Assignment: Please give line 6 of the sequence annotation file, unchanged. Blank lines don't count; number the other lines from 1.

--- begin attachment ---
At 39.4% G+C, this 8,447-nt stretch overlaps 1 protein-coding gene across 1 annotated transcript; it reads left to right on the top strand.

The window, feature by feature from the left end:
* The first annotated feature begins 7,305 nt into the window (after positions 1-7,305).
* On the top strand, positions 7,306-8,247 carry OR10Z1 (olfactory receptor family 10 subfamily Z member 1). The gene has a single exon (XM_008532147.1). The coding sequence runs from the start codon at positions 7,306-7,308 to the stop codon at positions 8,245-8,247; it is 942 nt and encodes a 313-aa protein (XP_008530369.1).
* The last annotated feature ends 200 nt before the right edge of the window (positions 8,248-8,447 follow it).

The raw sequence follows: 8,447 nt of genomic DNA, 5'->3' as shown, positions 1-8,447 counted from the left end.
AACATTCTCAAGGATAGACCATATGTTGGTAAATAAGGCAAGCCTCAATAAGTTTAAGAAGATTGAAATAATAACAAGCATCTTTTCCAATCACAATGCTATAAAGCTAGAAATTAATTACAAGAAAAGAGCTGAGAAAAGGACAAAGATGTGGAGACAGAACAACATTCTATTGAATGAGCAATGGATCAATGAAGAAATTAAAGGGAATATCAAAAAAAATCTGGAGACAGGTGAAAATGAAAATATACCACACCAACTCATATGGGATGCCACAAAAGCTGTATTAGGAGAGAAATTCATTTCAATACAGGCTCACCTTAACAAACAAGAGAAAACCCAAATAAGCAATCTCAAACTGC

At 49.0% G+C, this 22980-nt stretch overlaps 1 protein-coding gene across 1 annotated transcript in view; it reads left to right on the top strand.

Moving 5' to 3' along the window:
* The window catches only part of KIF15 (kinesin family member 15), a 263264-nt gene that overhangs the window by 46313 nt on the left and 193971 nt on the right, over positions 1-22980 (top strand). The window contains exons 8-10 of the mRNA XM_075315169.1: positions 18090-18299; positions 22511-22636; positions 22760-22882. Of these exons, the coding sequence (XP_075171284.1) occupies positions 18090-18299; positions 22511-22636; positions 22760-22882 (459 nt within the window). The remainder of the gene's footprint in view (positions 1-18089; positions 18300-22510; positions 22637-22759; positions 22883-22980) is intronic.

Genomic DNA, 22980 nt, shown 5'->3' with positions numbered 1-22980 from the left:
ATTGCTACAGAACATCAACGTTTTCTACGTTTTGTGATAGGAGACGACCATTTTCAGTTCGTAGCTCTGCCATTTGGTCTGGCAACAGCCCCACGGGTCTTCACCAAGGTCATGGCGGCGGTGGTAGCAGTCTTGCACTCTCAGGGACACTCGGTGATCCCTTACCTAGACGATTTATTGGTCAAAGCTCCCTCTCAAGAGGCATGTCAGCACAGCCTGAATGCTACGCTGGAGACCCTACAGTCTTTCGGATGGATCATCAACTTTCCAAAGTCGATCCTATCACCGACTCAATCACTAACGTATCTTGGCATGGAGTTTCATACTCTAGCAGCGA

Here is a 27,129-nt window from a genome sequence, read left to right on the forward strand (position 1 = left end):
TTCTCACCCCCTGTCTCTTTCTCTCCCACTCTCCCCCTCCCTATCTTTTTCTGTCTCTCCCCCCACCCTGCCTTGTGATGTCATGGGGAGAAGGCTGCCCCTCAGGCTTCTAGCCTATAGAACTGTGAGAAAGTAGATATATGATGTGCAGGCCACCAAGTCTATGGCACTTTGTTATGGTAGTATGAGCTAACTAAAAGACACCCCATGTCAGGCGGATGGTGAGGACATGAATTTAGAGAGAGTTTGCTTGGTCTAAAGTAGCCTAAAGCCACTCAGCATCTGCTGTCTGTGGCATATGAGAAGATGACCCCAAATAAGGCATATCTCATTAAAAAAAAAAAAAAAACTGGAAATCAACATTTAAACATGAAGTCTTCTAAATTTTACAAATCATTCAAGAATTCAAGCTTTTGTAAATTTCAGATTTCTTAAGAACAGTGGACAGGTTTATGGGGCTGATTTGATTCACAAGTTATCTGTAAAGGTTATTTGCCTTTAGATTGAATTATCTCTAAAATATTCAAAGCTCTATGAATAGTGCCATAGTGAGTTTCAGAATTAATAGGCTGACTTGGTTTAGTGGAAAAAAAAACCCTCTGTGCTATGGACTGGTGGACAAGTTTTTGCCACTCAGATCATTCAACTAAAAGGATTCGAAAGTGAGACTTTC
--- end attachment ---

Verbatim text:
The raw sequence follows: 8,447 nt of genomic DNA, 5'->3' as shown, positions 1-8,447 counted from the left end.